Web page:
The Paul Bunyans
Westwood, CA  •  Viola, CA  •  Klamath, CA  •  Grants Pass, OR  •  Shelton, WA  •  Puyallup, WA  •  Portland, OR

Klamath, CA

“Who’s that sitting on my toe?” the Paul Bunyan statue bellows as a Danish
tourist leans on his boot. Having pictures taken on Paul’s toe is the second-most popular tourist pastime here at the Trees of Mystery. The first is, of course, fondling Babe the Ox’s wooden testicles, which are the size of watermelons.

The Paul Bunyan statue at the Trees of Mystery can talk, wave his right hand, turn his head, and wink an eye. As he says, “I’m the biggest flirt on the West Coast,” and at 49 feet and two inches tall, he probably is. He’s a brunette with a full beard and a Friar Tuck hairstyle. His eyes are closer than usual to the top of his head, and one eye looks unflinchingly forward while the other eye — the one that winks — has a drooping lid. His shirt is rakishly unbuttoned, revealing a thick mat of chest hair. He holds a double-bladed axe as a walking stick.

The Trees of Mystery was founded in 1931 as a natural history theme park where visitors could tour twisted ancient sequoias with names like the Tree of Brotherhood and the Cathedral Tree. A path winds through the park, dotted with interpretive signs, chainsaw sculptures, and press-and-play narratives, some of which were recorded in the 1930s. A speaker embedded near the Cathedral Tree plays Nelson Eddy.

The current Paul Bunyan statue is the third and longest-lived of a series of Pauls at the Trees of Mystery. The first began life in a victory garden in Southern California but was moved to Klamath after the war. He was made of papier mâche and was better suited to a drier climate; his head melted off within a year.

The second statue lasted longer, from 1947 to 1962. Trees of Mystery owner Ray Thompson designed and built it himself of wood framing and cement. This one was 24 feet tall with a tiny head and broad chest, in which Thompson planted a speaker which could be operated remotely from a microphone in the office.

In 1952, the enterprising Thompson family ordered a giant ox kit from Long Beach, California, and built a tenton Babe to accompany Paul. “An ox,” notes current co-owner John Thompson, Ray’s son, “is a castrated bull, but my parents didn’t know that, so …” The ox was a hit, even earning mention in the Prophetic News Herald’s “Ode to Babe at the Trees of Mystery,” which declared Babe to be a sign from God testifying to “an apostate and unbelieving generation.”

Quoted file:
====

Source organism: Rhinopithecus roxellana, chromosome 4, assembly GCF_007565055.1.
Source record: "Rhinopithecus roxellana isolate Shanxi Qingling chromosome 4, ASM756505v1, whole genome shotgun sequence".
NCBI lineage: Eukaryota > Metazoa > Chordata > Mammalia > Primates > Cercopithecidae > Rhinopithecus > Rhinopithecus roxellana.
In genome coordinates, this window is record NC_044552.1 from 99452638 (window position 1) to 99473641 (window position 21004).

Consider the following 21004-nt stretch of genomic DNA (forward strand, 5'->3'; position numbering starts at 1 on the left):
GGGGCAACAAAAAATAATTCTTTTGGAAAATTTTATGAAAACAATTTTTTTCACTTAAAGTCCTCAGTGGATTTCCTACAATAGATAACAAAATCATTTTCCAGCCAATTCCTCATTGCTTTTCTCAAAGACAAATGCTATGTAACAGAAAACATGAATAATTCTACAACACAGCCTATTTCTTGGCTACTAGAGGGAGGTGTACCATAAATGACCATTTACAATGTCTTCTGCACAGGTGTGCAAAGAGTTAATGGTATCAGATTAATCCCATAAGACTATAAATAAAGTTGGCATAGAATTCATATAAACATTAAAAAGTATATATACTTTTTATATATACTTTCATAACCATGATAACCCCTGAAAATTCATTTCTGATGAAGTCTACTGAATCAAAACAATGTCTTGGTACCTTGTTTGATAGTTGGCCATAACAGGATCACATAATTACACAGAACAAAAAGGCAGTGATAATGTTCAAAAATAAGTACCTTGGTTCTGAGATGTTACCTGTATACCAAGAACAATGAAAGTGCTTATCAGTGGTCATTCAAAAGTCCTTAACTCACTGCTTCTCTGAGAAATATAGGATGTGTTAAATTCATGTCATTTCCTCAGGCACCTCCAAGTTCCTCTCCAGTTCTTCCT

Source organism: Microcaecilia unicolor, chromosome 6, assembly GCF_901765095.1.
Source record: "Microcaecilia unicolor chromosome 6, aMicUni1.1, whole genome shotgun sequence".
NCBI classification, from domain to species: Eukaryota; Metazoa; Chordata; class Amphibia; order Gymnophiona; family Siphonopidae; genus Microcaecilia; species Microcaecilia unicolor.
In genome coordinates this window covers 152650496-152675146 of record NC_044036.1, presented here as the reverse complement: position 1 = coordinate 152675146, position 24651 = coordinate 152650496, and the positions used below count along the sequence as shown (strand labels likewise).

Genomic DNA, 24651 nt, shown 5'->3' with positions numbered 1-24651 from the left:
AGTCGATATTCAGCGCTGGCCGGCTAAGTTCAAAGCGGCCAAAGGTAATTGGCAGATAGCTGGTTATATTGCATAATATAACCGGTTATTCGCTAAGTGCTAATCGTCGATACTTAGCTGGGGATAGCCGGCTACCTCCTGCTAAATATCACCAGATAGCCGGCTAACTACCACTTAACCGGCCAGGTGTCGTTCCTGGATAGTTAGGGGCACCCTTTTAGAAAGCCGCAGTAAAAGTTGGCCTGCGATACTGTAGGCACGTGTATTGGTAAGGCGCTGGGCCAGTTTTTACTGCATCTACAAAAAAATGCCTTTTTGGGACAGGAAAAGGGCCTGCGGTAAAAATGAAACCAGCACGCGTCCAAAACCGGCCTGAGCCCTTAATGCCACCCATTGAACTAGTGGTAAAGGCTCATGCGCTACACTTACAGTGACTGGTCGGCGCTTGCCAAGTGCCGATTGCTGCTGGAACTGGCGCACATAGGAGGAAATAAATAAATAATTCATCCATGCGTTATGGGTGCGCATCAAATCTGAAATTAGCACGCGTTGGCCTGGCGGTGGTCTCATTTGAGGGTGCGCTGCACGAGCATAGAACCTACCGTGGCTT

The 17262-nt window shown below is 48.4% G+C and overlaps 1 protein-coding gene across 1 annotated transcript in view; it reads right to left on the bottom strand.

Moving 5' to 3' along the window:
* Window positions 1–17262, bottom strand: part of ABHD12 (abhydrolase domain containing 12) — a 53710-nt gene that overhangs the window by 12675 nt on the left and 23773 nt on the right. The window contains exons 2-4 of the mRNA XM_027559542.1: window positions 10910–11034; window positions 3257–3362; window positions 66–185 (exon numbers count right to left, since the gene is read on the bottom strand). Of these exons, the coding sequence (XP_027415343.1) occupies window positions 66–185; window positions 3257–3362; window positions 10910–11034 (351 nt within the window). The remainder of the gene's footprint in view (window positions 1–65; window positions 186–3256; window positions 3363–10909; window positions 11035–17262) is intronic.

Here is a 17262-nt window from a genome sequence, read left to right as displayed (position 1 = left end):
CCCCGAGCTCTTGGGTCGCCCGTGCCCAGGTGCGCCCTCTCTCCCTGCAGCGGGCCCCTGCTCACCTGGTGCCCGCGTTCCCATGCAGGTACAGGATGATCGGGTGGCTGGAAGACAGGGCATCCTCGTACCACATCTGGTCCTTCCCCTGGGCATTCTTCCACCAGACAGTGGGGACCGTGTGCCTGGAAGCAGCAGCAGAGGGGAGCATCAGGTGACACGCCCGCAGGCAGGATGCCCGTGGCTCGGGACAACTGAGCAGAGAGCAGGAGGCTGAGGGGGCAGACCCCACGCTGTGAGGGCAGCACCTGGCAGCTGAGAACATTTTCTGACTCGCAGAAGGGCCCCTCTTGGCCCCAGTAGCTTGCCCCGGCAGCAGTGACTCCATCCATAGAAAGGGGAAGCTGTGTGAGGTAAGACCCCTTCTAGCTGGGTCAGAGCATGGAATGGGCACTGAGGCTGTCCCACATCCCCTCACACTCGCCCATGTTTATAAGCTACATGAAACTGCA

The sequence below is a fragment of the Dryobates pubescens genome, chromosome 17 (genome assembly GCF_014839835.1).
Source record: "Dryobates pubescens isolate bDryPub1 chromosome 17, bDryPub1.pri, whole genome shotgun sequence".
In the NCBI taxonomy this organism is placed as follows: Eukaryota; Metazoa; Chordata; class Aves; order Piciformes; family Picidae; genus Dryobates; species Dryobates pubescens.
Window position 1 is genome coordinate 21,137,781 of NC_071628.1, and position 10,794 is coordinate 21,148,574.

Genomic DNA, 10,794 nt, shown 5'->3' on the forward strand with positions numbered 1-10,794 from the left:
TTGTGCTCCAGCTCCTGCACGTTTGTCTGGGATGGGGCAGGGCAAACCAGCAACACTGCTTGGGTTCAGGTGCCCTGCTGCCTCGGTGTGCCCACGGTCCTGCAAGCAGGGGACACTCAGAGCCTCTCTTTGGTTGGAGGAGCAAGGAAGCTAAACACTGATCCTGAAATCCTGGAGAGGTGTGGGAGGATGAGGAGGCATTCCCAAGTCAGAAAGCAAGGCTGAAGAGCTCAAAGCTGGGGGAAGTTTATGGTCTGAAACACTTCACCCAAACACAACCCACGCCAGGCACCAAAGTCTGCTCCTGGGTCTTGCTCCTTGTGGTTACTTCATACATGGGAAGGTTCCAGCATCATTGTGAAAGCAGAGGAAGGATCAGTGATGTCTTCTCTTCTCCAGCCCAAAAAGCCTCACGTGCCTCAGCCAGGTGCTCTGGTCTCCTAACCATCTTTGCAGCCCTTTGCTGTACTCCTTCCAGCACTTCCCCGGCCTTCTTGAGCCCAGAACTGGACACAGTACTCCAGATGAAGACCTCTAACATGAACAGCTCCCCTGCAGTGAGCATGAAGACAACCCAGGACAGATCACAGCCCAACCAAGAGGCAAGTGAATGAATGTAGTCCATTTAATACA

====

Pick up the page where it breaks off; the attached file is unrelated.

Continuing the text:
Statue-mania then seized the Thompsons altogether. The World’s Fair was coming up in Seattle, and Highway 101, which runs in front of the Trees of Mystery, would surely be a major route to the Fair. The Thompsons decided to build yet another Paul Bunyan, this one twice as big as the old one, ready to unveil on Easter Sunday 1962. Not only would this statue talk, wave, and wink, it would dwarf the talking, waving, winking Paul Bunyan statue in Brainerd, Washington, previously the largest animated statue in the world.

The Thompsons hired Ann Cooper, who had remodeled the gift shop, to design the new statue. Ward Berg, a retired Hollywood set designer who now worked at the outboard motor shop in Klamath, would oversee construction of the statue. The statue was constructed in pieces of steel, wire, hardware cloth, fiberglass, resin, and concrete and then assembled in place. Except when the welders caught the statue’s head on fire, construction was smooth and on schedule.

The new Paul has a control room built inside to allow its occupant to operate the statue’s hand, head, eye, and voice. In 1981 a journalist from The San Jose Mercury made a rare visit to the control room. She reported that the Thompsons had posted a sign inside the statue forbidding the operators from asking women for their phone numbers and noting that “the purpose of this job is not to fill your little black books.”

Today, John Thompson points up at the statue and says, “Go ahead, ask a question.”

“Hey Paul,” calls up a teenager. “What size is your underwear?”

“I don’t know,” says Paul. “But it’s 15 feet, 4 inches at the waist.”

backward! onward!